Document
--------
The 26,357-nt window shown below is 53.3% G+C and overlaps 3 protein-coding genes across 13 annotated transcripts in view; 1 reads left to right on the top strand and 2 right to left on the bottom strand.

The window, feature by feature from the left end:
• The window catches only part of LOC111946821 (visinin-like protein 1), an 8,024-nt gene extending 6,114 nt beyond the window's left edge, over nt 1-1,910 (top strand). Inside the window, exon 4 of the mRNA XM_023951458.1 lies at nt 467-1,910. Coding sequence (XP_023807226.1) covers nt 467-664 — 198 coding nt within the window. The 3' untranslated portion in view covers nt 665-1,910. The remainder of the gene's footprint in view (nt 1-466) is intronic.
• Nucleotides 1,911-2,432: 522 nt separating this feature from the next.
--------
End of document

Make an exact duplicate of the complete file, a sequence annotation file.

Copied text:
The 26,357-nt window shown below is 53.3% G+C and overlaps 3 protein-coding genes across 13 annotated transcripts in view; 1 reads left to right on the top strand and 2 right to left on the bottom strand.

The window, feature by feature from the left end:
• The window catches only part of LOC111946821 (visinin-like protein 1), an 8,024-nt gene extending 6,114 nt beyond the window's left edge, over nt 1-1,910 (top strand). Inside the window, exon 4 of the mRNA XM_023951458.1 lies at nt 467-1,910. Coding sequence (XP_023807226.1) covers nt 467-664 — 198 coding nt within the window. The 3' untranslated portion in view covers nt 665-1,910. The remainder of the gene's footprint in view (nt 1-466) is intronic.
• Nucleotides 1,911-2,432: 522 nt separating this feature from the next.